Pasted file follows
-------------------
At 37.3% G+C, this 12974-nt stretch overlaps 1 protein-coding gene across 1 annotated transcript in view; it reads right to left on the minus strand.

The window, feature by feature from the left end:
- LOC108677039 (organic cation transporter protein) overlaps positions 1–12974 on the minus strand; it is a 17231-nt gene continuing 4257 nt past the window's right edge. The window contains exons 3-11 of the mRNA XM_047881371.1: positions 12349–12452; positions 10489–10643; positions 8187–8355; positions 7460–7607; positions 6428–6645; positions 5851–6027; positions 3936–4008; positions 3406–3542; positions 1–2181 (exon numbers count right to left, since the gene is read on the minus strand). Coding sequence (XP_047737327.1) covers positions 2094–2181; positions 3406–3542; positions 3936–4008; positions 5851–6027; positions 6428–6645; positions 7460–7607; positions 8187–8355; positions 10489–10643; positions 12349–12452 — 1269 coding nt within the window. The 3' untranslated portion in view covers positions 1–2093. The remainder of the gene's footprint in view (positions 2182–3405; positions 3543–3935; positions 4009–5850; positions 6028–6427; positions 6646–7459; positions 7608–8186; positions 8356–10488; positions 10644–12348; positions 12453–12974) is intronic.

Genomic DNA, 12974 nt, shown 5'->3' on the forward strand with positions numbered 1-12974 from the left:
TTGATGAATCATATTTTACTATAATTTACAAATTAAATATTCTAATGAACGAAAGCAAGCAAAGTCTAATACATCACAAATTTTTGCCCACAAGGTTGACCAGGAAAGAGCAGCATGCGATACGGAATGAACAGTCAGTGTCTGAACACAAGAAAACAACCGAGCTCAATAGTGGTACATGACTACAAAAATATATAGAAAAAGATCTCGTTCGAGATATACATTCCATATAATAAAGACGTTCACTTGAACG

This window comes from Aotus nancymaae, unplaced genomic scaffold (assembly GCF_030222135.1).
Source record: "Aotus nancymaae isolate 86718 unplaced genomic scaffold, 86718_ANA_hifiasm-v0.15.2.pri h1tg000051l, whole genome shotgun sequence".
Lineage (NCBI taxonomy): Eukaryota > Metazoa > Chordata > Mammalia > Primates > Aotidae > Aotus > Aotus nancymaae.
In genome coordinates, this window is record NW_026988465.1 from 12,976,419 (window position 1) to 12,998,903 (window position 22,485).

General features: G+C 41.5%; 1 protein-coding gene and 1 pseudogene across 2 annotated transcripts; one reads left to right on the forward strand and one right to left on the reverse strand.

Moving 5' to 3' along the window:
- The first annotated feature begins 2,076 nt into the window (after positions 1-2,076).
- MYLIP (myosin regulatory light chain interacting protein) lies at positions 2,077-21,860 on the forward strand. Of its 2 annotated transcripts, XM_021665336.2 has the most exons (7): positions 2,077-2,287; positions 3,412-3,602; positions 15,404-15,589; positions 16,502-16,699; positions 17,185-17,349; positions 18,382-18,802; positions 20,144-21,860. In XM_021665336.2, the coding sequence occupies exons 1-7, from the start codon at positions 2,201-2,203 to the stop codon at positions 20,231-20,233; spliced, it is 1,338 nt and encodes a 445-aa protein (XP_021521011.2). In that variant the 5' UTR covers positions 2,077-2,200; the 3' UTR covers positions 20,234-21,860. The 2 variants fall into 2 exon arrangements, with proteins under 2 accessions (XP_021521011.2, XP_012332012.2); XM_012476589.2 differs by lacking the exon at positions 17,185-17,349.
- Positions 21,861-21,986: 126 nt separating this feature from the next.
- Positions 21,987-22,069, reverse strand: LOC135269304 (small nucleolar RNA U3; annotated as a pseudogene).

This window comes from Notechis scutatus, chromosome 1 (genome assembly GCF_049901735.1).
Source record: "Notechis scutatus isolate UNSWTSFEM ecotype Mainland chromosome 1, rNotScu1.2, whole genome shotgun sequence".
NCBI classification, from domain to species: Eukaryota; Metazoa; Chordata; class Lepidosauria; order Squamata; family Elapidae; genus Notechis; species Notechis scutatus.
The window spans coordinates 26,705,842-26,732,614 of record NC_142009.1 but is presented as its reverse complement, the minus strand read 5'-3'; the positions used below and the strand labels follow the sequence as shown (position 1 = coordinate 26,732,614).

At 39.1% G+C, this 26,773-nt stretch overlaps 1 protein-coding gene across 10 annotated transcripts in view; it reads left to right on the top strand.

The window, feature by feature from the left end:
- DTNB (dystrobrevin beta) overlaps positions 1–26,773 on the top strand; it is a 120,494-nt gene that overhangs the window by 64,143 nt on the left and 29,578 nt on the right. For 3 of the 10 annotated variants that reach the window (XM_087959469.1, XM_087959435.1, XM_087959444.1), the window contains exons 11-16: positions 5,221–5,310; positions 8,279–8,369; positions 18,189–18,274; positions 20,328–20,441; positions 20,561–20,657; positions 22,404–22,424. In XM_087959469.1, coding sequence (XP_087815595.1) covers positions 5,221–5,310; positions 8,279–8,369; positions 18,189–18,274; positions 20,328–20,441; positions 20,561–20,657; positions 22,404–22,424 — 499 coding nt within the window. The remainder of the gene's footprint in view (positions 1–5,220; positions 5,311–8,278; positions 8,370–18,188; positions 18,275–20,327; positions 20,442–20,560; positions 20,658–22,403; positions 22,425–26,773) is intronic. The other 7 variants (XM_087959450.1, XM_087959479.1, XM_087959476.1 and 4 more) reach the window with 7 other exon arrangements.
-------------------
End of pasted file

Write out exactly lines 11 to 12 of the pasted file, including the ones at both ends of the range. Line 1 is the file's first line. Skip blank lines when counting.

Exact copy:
Moving 5' to 3' along the window:
- The first annotated feature begins 2,076 nt into the window (after positions 1-2,076).